Well, we're about to find out. The next morning, it's another early start as we turn our bikes south through more of the urban scenery of Issan.

I don't normally like to take posed pictures, but here I'm telling Neda, "Are you ready for the shot?"
Halfway between Kohn Kaen and Buriram, we stop for lunch outside these very pretty ruins. It's called Prasat Pueai Noi and I recognize the "Noi" as meaning "little" in Thai. Prasat is castle and Pueai is the name. Little Castle Pueai. It's a Khmer sanctuary, which makes sense as we are nearing the border to Cambodia. The architecture is also very different from anything else that we've seen in the country so far.

Going in to explore the little Cambodian castle

Built over 1,000 years ago, it was fashioned after Angkor Wat

These were once part of the largest Khmer sanctuary in the area, but not much stands anymore except these doorways

Very detailed and ornate carvings on the tops of the doorways

Staying out of the heat in the middle of the day

Maybe we should consider traveling at night... :(

It's not that far to Buriram where we're going to make our home base for a few days. All the hotels are fully booked there, but we're able to find a promising place on AirBnB. No reviews, but the place looks nice enough.

When we arrive, we are greeted by the very friendly faces of Jinny and Pea Jim, our AirBnB hosts for the weekend

Our hosts are both teachers at the local university in Buriram (well Pea Jim just retired). It turns out that we are very fortunate to have found this place, because they are also both tour guides getting their certification to lead tours in Thailand, Laos and Cambodia. Because we are staying with them, we got a whirlwind tour of Buriram on arrival!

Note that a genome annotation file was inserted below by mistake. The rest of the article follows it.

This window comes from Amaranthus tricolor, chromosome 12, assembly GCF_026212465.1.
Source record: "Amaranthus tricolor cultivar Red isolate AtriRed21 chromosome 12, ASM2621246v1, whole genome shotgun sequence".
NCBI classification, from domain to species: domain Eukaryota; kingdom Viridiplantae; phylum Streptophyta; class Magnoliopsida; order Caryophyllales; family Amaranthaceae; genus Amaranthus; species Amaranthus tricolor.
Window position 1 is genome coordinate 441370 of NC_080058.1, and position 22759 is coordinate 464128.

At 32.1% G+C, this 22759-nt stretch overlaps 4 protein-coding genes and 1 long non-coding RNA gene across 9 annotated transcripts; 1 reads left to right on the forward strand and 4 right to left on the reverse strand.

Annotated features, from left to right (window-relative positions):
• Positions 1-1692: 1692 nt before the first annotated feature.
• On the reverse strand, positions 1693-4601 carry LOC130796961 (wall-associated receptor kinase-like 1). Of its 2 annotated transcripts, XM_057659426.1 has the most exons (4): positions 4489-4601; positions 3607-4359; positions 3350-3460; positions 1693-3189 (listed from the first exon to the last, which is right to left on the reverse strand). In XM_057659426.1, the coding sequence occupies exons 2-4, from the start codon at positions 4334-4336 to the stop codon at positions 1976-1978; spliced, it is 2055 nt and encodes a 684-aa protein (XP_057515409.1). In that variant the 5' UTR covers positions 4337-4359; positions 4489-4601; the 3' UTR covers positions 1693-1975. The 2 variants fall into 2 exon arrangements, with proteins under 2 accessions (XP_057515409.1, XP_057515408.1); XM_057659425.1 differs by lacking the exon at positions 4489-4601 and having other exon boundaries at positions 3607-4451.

A quick visit to Pa Khao Noi which is right in town

We also went to the market to pick up some food for the weekend as our hosts are treating us to home-cooked Issan-style breakfasts every morning. Walking through the aisles, Pea Jim pointed out some local delicacies. She showed us a basket of tiny white bubbly things, like a cross between white beans and puffed rice. I may not have heard clearly but I think she told us that these were ant eggs.

Um. sayagainWHAT? Ant eggs? What do you do with them?

"You eat them! They're delicious!"

Um. What?

I nodded, but inside I wasn't entirely convinced. Ant eggs?!?!

Jinny and Pea Jim took us out to a traditional Issan restaurant

The staple of Issan food is sticky rice, which you knead and then roll up into a ball and dip into the various salads and sauces on the table. What makes Issan food different from the rest of Thai food is the generous portions of herbs they eat with their dishes. A whole basket of greens and what look like tree branches is placed in the middle of the table and you pick off the leaves and put them in your food. Aromatic flavours like coriander, basil, mint and cilantro lend a very unique taste to the dishes.

And of course, a dish of ant eggs gets sent to our table!

The ant eggs are served in a salad called Koi Khai Mot Daeng. Well, if it's a local delicacy, we have to try it! What do ant eggs taste like? Mostly like the spicy sauce that they are served in, but the consistency when you bite into them is kind of like cooked barley. It's actually quite tasty and we finished the entire dish!

We like Issan food quite a lot! Even the ant eggs! Glad we tried them.

The next morning, Jinny and Pea Jim have left to complete their tour guide certification, but they left us a with a breakfast feast

We need all the energy because we have a busy weekend ahead of us!